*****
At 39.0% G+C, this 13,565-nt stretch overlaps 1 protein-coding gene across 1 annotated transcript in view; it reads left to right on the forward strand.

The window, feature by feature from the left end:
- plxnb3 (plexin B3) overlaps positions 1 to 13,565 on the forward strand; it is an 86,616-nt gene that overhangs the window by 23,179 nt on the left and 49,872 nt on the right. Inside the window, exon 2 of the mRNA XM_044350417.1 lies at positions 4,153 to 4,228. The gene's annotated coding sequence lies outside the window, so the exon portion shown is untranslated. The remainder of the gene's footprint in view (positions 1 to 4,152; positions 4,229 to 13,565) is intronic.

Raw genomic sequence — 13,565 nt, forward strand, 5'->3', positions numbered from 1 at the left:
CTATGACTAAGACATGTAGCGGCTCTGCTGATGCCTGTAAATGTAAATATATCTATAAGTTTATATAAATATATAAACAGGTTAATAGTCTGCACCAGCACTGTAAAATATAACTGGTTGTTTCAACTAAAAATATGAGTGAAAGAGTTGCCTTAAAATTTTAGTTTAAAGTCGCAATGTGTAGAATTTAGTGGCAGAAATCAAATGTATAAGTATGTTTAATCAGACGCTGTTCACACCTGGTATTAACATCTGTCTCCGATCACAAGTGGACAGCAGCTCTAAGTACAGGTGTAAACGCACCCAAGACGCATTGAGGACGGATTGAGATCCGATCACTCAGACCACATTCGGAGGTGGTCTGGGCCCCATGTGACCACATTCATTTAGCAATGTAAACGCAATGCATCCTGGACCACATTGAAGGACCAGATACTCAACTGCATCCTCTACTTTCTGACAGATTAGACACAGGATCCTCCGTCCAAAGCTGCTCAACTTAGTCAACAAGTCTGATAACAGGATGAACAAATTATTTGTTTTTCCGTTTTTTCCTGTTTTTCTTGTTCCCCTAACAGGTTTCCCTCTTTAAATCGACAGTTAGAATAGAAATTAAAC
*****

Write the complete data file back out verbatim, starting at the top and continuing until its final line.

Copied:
At 39.0% G+C, this 13,565-nt stretch overlaps 1 protein-coding gene across 1 annotated transcript in view; it reads left to right on the forward strand.

The window, feature by feature from the left end:
- plxnb3 (plexin B3) overlaps positions 1 to 13,565 on the forward strand; it is an 86,616-nt gene that overhangs the window by 23,179 nt on the left and 49,872 nt on the right. Inside the window, exon 2 of the mRNA XM_044350417.1 lies at positions 4,153 to 4,228. The gene's annotated coding sequence lies outside the window, so the exon portion shown is untranslated. The remainder of the gene's footprint in view (positions 1 to 4,152; positions 4,229 to 13,565) is intronic.

Raw genomic sequence — 13,565 nt, forward strand, 5'->3', positions numbered from 1 at the left:
CTATGACTAAGACATGTAGCGGCTCTGCTGATGCCTGTAAATGTAAATATATCTATAAGTTTATATAAATATATAAACAGGTTAATAGTCTGCACCAGCACTGTAAAATATAACTGGTTGTTTCAACTAAAAATATGAGTGAAAGAGTTGCCTTAAAATTTTAGTTTAAAGTCGCAATGTGTAGAATTTAGTGGCAGAAATCAAATGTATAAGTATGTTTAATCAGACGCTGTTCACACCTGGTATTAACATCTGTCTCCGATCACAAGTGGACAGCAGCTCTAAGTACAGGTGTAAACGCACCCAAGACGCATTGAGGACGGATTGAGATCCGATCACTCAGACCACATTCGGAGGTGGTCTGGGCCCCATGTGACCACATTCATTTAGCAATGTAAACGCAATGCATCCTGGACCACATTGAAGGACCAGATACTCAACTGCATCCTCTACTTTCTGACAGATTAGACACAGGATCCTCCGTCCAAAGCTGCTCAACTTAGTCAACAAGTCTGATAACAGGATGAACAAATTATTTGTTTTTCCGTTTTTTCCTGTTTTTCTTGTTCCCCTAACAGGTTTCCCTCTTTAAATCGACAGTTAGAATAGAAATTAAAC